With schedules at the six broadcast networks firmed up for fall, Warner Bros. Television remains the top supplier of network primetime programs for the 11th straight season. However, three studios have surpassed Warner Bros. in total hours of primetime fare for the first time in recent memory.
Despite Warner Bros.’ continued dominance of total shows tallies, Columbia TriStar TV and 20th Century Fox both had milestone years. Columbia sold the most new shows to networks for next season, and 20th Century Fox will produce the most total hours of primetime fare.
Warner Bros. will have 15 shows on the fall schedule, 11 of them returning, the most of any studio and up one from last year’s 10 returning shows. That’s an important distinction because returning shows are more likely to have a backend future in syndication. Warner Bros. also has the most comedies on the air this fall — 14.
In terms of total shows, Columbia TriStar TV and Paramount Network TV/Viacom Prods. tied for second with 13 total shows, while 20th was close behind with 12.
The Warner Bros. primetime total was down from last year’s 17 shows because fewer of its new shows were placed. Last year, Warner Bros. sold seven new shows and had 10 returning; this year, the studio sold four new shows. Unlike its studio rivals, however, none of Warner Bros. new series will air on its own WB Network, and Warner Bros. hasn’t had to give up a financial stake in any of its programs to network buyers.
In total hours of primetime fare, 20th Century Fox, Columbia TriStar TV and Paramount Network TV/Viacom Prods. came out ahead of Warner Bros., which hasn’t happened in recent years.
Twentieth is now on top in terms of total primetime hours, with 10-1/2, followed by Columbia and Paramount/Viacom, which have nine each. Warner Bros. is fourth with eight hours of programming.
Twentieth was certainly given a boost from its sales of three new dramas to its sister Fox Broadcasting Co., although the studio also placed a new comedy and a new drama on ABC. The studio’s heavy drama focus could translate into a strong international backend.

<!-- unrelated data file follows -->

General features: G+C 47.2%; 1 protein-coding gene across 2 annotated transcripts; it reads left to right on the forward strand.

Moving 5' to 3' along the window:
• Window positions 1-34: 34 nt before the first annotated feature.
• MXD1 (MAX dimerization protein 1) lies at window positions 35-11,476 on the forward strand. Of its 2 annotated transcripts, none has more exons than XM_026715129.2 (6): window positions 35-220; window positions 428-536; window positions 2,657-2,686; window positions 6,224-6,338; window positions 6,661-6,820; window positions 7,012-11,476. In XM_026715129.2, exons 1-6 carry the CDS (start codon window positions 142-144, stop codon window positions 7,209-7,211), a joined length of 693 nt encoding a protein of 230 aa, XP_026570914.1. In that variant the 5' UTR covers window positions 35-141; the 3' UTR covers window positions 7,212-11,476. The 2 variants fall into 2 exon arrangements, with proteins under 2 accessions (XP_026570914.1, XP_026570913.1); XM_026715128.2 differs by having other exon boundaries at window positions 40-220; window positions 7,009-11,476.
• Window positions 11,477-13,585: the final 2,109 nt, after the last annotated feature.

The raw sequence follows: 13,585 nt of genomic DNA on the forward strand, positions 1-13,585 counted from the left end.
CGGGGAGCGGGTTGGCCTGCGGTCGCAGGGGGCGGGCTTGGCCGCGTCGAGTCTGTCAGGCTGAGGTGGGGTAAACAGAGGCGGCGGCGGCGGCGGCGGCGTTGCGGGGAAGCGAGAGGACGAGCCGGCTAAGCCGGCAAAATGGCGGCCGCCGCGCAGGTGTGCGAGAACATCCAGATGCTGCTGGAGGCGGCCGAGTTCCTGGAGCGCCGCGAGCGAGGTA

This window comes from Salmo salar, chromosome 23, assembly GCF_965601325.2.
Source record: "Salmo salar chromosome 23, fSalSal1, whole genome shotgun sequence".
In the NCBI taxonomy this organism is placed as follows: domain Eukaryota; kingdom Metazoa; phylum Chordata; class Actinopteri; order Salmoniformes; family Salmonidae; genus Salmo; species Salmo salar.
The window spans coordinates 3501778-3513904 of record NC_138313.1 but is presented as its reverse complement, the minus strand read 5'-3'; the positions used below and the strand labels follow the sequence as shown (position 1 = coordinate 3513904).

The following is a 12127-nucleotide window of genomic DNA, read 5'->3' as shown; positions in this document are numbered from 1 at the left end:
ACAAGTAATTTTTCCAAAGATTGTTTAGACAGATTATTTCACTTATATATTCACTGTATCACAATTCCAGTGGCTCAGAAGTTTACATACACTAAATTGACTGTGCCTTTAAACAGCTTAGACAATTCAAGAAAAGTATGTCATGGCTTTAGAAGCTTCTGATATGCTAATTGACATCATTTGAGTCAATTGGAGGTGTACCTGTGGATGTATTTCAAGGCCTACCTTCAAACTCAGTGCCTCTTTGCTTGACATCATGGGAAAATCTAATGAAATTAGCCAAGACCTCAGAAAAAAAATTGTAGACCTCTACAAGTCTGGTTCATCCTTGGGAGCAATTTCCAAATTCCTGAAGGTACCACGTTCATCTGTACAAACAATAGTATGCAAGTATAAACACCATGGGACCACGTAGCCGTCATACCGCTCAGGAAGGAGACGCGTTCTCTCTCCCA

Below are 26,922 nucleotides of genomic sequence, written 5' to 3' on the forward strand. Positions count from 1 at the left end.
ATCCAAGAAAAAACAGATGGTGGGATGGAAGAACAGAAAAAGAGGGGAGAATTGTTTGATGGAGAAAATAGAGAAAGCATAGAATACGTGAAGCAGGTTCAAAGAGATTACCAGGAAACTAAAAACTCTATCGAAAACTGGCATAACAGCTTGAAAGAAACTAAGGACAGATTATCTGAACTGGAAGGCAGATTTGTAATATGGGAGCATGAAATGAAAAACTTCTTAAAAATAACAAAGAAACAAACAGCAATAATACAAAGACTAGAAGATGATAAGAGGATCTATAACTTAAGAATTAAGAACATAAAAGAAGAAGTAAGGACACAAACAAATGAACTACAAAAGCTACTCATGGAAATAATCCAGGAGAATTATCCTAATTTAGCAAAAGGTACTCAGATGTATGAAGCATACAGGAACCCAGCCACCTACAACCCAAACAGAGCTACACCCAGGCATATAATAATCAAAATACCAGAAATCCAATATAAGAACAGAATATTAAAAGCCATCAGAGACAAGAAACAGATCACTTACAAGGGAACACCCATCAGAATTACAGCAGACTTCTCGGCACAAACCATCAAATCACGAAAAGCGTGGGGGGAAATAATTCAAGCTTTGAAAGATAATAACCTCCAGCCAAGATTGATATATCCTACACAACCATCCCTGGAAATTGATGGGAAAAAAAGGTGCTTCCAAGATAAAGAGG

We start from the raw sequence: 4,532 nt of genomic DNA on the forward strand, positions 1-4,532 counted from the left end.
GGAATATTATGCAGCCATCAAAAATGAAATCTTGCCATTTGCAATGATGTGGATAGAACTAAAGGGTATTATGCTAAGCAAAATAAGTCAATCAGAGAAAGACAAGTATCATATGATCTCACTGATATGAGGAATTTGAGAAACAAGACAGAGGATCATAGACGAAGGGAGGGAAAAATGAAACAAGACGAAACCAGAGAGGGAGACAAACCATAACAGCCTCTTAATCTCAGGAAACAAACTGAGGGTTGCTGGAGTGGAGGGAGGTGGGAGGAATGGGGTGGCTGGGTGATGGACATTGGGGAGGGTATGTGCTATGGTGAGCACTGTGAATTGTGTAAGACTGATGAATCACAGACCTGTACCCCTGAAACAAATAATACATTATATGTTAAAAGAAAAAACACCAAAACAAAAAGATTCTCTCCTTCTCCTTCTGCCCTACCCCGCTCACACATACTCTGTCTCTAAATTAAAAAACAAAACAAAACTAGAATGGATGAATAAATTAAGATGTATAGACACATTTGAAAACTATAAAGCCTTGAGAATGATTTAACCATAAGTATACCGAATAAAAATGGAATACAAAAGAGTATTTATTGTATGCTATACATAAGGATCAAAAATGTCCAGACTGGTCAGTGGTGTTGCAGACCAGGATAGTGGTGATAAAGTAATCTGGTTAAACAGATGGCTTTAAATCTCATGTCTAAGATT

Col tops in new shows
Columbia tops the studios in terms of new shows, with eight shows totaling 5-1/2 hours. Columbia also had the most pilots considered, and it has the most co-productions with the networks — four. Because Columbia doesn’t own a network distribution arm, it may be more willing to give up pieces of its shows in order to get them on the air.
Twentieth was second in terms of new show sales, with five shows totaling 4-1/2 hours. Paramount/Viacom and Warner Bros. each sold four new shows, with Par’s totaling 2-1/2 hours, and Warners’ totaling two hours. Disney sold three new shows. In total, 39 new series will get on the air next season, on par with last year’s 40 new shows.
Of the major players, Universal had the roughest year, with just four shows overall, totaling 3-1/2 hours of programming. That’s half the number it had last year: eight shows totaling 6-1/2 hours.
Brillstein-Grey had the best year of all the indies, with six shows, totaling 3-1/2 hours. Carsey-Werner has no new shows on the fall schedule, but four sitcoms are returning next season.
In terms of network inhouse production, NBC is seeing the biggest increases. NBC Studios will produce all or part of nine shows next season, totaling seven hours, which makes it the sixth-biggest supplier overall. That’s also up from four shows last season. CBS Prods. is producing seven shows totaling six hours for this fall, which is actually down from eight shows last season.
Fox owns the largest portion of its primetime schedule, 11 shows that make up nearly 69% of its total schedule. ABC produces 12 of its primetime shows, totaling 50% of its schedule. UPN produces five programs inhouse, also totaling 50% of its schedule. The rest of the networks own between 28% and 29% of their schedules.
Studio distribution tallies are harder to calculate because financial interest is getting increasingly complex.
“Seinfeld” is a perfect example. Columbia owns distribution rights, but Time Warner also gets a piece of the backend through its ownership of “Seinfeld” production company Castle Rock.
In terms of pure domestic distribution rights for network primetime shows, though, Columbia leads the pack with 19 shows, followed by Warner Bros., which has 17; Twentieth TV, which has 16, and Disney-ABC, which has 14.